Usually, a kind stranger reports an abuse case to the animal care group that I am a part of. After that, if I have enough space to foster I ask that they meet me at a vet clinic or bring the rescue to my home and I take it from there. If I don’t have the space (you cannot have too many dogs at one time or you won’t be able to provide the full care needed for each of them), I try to find another foster home or board them in kennels until my existing foster dogs are adopted and more space is available in my own. I do everything on my own, but I call on help for when it comes to transporting them mainly. I raise funds for the sole purpose of paying transportation fees. After the dogs heal mentally and physically, I put them up for international adoption. They go to some of the best homes in the United States.
How do you afford to send these animals overseas to their new homes?
Most of the times I pay from my own pocket, or through my pet accessory business BonJoJo Pets which helps in the basic expenses of vaccination and spaying/neutering. In terms of transporting the animals – I typically set up a GoFundMe page depending on where the dogs are being sent.
Tell us about BonJoJo4Pets. Where did the inspiration for this come from?
The idea is in line with my animal rescue – I use the Majlis fabric or the Bedouin fabric along with water proof fabrics to make the most stylish dog and cat beds, coats, dog seat covers and couch covers. The products look like a piece of art work. So beautiful and very high quality. Also affordable.
A huge part of the profit goes towards my rescues and the stray cats I feed around my home. The tailor that makes the bed is very talented, but has no National I.D. so BonJoJo pets is a major source of income for him and his family. I rotate the work every few months among different tailors in need to give everyone a share. I also ship worldwide.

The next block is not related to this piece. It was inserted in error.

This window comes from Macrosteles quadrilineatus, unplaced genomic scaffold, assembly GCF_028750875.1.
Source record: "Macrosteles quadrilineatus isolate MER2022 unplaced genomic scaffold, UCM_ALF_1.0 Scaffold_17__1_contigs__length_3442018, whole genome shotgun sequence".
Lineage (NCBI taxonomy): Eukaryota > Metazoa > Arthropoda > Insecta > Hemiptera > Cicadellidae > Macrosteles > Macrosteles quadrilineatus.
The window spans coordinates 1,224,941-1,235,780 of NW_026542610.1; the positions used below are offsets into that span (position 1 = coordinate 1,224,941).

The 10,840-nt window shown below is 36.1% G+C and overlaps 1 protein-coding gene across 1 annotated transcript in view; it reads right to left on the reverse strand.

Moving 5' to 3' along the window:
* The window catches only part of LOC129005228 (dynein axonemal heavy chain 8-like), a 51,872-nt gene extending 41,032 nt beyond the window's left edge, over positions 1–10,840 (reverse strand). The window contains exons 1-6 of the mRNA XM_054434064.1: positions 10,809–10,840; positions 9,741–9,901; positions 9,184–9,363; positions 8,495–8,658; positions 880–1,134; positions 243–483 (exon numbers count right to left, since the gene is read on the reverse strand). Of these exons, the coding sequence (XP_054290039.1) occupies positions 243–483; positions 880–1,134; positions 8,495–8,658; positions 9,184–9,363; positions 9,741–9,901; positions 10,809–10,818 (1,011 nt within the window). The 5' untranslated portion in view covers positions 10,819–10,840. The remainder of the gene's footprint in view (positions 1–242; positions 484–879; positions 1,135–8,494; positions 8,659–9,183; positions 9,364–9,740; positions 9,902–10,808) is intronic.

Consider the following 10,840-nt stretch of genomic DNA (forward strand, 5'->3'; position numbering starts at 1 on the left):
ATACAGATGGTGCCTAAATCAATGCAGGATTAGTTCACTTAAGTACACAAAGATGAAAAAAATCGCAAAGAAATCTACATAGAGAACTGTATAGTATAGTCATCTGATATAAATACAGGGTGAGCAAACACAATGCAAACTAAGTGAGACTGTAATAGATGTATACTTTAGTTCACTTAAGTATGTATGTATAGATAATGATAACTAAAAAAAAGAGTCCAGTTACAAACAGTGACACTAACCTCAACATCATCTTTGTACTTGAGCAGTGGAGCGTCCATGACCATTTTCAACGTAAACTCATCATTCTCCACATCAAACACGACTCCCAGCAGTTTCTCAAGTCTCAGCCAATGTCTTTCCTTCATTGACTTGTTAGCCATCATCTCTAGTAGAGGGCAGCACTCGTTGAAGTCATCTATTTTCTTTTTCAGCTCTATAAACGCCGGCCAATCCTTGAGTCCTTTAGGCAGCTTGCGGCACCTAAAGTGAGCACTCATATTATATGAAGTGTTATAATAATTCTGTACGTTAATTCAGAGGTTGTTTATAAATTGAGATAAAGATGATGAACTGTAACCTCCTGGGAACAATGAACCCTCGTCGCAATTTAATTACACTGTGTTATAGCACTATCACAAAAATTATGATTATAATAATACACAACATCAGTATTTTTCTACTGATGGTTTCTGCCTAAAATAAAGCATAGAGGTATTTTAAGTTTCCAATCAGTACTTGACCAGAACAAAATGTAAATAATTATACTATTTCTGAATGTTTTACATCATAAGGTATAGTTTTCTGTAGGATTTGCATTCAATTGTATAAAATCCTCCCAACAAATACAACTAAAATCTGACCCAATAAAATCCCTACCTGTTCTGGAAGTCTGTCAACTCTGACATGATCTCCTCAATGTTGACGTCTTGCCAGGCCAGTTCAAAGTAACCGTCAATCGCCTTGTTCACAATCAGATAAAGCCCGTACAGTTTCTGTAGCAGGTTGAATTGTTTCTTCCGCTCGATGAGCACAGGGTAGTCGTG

As an adoptive fur mom myself – what is one thing you’d like people to know about rescue animals that can encourage more people to adopt instead of shop for their furry friends at a pet store?
Rescued animals remember that they have been rescued every day of their lives. The feeling of content and wanting to please you is always there. They are forever grateful to you for saving them. Nothing is more beautiful than saying, “I’ve adopted a rescue.”
Rescued animals remember that they have been rescued every day of their lives.
You are literally saving that animal’s life.
Lastly and most importantly, how can those who love animals, help you in your rescue missions?
So much can be done! They can foster, adopt, share my posts, transport, and donate – not just to me and my missions but to all animal rescue missions around the world. I know for me personally, most of the times it’s lack of funds that inhibits me from rescuing as many animals as possible. It’s incredible to rescue so many animals but like I mentioned before – you never want to rescue an animal that you cannot care for with 110% dedication. You never want them to end up in worse condition after being rescued because you cannot properly care for them.
Other simpler things that can help would be discussing the animals situation in Jordan & talking about the Canaan breed can help a lot in introducing people’s social networks and exposure to this wonderful breed in need.
In an effort to address the haram police and wallah bros that feel it necessary to sit behind their screens and “educate” others on their biased and unconfirmed beliefs, I want to address the importance of caring for animals, inclusive of dogs, in Islam. I grew up in a family that viewed dogs as not “haram” but also not proper in a Muslim household. My grandfather, God rest his soul, was a Sheikh – and whenever he caught me petting a neighbor’s dog, I was ordered to wash my hands 7 times until they were considered clean.
Though it is believed that caring for cats is sunnah (good deeds), many Muslims still consider dogs to be dirty animals or improper to have in the home; despite that never being mentioned in the Quran. Dogs specifically are mentioned twice throughout the Quran. Once in reference to being allowed to eat meat carried home by hunting dogs, and again in a story about a group of believers who escaped to a cave with their dogs. The dogs were described as gentle and protective of their human company in the verse stating: “And their dog stretched his forelegs across the threshold,” Quran (18:18).
In actuality, the way dogs are explained by this verse considers them good company for believers. The belief that dogs are dirty or haram comes from a fabricated Hadith (which happens often and it’s why Islam is facing the challenges it faces today) in line with the same fabricated story that the Prophet (SAWS) ordered the killing of dogs. Islam, and our Prophet, only preach peace and promote love for all of God’s creations. It is the fallacy rooted in those beliefs, that result in people, like Lama, having to rescue abused dogs and transport them around the world to safe homes because loving homes are closed off in the countries where they are rescued from. We must be better in our treatment and respect of all animals and all that is created by Him.
Plus, dogs are freakin’ awesome – I don’t even know why you wouldn’t want one unless you’re not into that whole “unconditional love” thing.